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BW Businessworld

Going Back To Fundamentals

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  Barring the scary late-October crash, the past three months have seen the stockmarkets on an automatic gear driving the steady flow of foreign institutional investor (FII) investments. But the second half of January will see fundamentals come into the limelight once again as the listed companies’ financial results for the quarter ended December 2008 come in.

Valuation of stocks by FIIs and domestic institutional investors has risen sharply and sustained ever since net profits and earnings per share (EPS) rose sharply in the last quarter of FY 2008-09. The price-earnings (P-E) ratio of the 50-stock S&P CNX Nifty index shot up by 40 per cent during the April-June quarter in 2009; Nifty stocks’ aggregate EPS also grew by 7.8 per cent over the October-December 2008 quarter and aggregate net profit grew by a hefty 28 per cent in the same period.
The first two quarters of FY 2009-10 have brought out the difficulties India Inc. is having in sustaining high growth in profits as they stuttered.
Yet the Nifty P-E has continued going up crossing 23 on Christmas eve, the same level it had touched on 17 October before global jitters brought Indian markets down sharply in the following 10 days. In the past five years, Nifty P-E had peaked at 27.9 on 11 January 2008 before the big crash of that year.
High global liquidity in November and December has prevented prices from falling, but it has also meant that valuations have got stretched. “Most of the consensus earnings upgrade forecasts for the next two years is based on looking at sharp revival of growth in second half of the current financial year,” says Gaurav Dua, head of research at Sharekhan. “That is why the December 2009 quarter figures will be watched very closely.” He adds that these results will not only have to meet Dalal Street’s expectations, but also be much ahead.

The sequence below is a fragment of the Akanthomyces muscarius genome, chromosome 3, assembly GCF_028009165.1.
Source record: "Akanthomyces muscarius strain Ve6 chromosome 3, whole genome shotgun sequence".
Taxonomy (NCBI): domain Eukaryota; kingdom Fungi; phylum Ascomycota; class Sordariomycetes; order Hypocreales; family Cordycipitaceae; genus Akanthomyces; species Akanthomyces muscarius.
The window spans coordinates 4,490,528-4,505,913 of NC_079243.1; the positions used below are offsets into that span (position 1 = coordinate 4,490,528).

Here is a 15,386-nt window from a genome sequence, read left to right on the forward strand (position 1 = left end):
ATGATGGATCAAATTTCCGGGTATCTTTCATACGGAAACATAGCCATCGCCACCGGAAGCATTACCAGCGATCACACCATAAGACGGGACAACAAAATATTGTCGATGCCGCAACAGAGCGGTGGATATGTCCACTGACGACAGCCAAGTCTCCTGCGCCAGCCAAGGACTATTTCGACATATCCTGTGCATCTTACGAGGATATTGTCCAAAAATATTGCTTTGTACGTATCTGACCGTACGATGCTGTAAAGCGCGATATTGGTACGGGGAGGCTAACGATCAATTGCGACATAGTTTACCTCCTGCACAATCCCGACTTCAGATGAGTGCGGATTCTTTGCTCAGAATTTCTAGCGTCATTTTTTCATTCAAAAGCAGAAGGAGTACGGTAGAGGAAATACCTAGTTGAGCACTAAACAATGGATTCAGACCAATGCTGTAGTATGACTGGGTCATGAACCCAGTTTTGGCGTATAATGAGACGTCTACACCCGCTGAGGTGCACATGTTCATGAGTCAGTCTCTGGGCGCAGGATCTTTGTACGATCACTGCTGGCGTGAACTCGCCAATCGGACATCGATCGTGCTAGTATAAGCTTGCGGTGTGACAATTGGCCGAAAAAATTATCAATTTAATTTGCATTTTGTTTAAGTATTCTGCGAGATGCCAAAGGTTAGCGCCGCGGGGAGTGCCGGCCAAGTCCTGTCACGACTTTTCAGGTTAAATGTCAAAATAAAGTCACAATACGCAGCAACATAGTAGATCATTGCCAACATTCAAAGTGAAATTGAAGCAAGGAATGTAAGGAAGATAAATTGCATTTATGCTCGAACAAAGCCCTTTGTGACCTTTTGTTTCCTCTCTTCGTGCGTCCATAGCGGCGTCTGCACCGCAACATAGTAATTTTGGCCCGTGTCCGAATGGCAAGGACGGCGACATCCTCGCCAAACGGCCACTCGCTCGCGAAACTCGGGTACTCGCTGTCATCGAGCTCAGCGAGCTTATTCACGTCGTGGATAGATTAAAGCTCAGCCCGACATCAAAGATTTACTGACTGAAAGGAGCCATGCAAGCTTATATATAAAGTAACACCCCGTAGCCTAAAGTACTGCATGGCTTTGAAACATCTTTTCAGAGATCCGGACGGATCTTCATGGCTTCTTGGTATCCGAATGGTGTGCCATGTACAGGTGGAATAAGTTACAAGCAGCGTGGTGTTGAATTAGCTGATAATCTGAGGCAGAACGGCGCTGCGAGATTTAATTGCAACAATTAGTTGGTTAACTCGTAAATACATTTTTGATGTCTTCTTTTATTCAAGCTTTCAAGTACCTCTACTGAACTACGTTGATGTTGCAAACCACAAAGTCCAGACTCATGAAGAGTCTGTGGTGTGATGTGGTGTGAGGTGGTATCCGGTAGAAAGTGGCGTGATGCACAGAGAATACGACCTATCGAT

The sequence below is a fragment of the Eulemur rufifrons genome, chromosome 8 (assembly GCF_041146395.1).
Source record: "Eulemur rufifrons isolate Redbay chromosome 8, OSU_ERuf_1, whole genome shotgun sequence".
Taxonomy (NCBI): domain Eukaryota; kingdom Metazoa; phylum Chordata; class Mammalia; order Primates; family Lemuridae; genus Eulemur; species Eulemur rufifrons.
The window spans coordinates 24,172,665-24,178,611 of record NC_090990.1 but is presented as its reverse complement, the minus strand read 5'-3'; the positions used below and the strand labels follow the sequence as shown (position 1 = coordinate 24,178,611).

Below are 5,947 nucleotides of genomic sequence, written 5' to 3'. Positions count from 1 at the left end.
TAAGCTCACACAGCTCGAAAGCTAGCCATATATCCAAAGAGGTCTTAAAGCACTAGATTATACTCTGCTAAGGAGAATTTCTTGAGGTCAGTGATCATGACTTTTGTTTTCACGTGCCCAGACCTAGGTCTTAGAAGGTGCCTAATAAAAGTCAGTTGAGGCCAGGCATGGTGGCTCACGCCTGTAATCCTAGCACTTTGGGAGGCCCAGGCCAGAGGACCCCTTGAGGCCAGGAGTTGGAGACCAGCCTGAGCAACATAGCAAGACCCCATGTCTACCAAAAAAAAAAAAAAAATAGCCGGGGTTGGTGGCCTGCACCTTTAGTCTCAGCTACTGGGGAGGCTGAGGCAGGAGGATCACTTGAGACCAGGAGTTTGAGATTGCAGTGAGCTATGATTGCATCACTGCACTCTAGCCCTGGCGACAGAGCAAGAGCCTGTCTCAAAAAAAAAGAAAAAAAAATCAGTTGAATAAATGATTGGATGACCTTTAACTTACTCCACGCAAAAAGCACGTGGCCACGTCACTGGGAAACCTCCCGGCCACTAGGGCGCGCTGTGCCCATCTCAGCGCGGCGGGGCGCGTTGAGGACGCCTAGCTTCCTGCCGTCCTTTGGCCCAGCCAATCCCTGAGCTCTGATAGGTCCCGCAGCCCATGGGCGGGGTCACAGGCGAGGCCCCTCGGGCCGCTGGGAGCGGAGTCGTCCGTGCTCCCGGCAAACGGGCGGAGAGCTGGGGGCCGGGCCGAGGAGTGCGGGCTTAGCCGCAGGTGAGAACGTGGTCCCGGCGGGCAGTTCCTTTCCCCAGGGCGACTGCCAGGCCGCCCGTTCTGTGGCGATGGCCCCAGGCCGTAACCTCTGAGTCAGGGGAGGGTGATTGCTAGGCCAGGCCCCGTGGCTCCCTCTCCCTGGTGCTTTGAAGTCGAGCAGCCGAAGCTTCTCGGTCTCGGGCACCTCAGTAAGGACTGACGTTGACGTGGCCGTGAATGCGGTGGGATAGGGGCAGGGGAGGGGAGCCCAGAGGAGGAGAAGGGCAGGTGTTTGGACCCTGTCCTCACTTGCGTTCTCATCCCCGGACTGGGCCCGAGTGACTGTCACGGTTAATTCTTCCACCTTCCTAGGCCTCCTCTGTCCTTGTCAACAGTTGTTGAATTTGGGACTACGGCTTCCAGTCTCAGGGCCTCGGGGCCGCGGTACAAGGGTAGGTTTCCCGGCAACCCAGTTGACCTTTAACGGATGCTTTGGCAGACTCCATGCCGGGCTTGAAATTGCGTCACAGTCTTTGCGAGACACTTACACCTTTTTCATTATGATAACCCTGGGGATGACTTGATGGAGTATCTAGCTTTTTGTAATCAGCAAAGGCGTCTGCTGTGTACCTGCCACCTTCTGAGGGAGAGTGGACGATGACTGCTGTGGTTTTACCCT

Indian equity market has always been considered expensive, but this has never deterred FIIs. “Global investors focus more on their confidence in their economies, and if that is good they come to emerging markets notwithstanding high P-E ratios,” says Saurabh Mukherjea, head of India equities at Noble Group.
But if corporate earnings falter, or do not meet street expectation, then any liquidity-driven sustained rise in prices will lead to the Nifty P-E touching stratospheric levels of 25 and above. In its October 2009 India Strategy report, Enam Securities indicated that the Indian market would see a sharp upward spike “if global liquidity continues to seek strong domestic growth and ‘thematic investing’ starts overlooking valuations”.
As the valuations of large-cap stocks aim to cross their 2007 highs, the small-cap stocks, which are largely ignored by FIIs, are beginning to get noticed by domestic investors. “I have got returns from my small-cap investments that are more than 80 per cent what Sensex gave in the past one year,” says Kishore Ghiya, a Rajkot-based high-networth investor, who does not invest in large cap stocks. The BSE Small-Cap Index is presently trading at a P-E of about 17.5, less than that of Nifty or Sensex, but much higher than its March 2009 level of 6.5. The P-E of the Small-Cap Index has almost tripled during this time, whereas Nifty P-E only doubled, which indicates the need for investors to be watchful. 
The suspense will be over once the Q3 results start coming in.
(This story was published in Businessworld Issue Dated 11-01-2010)

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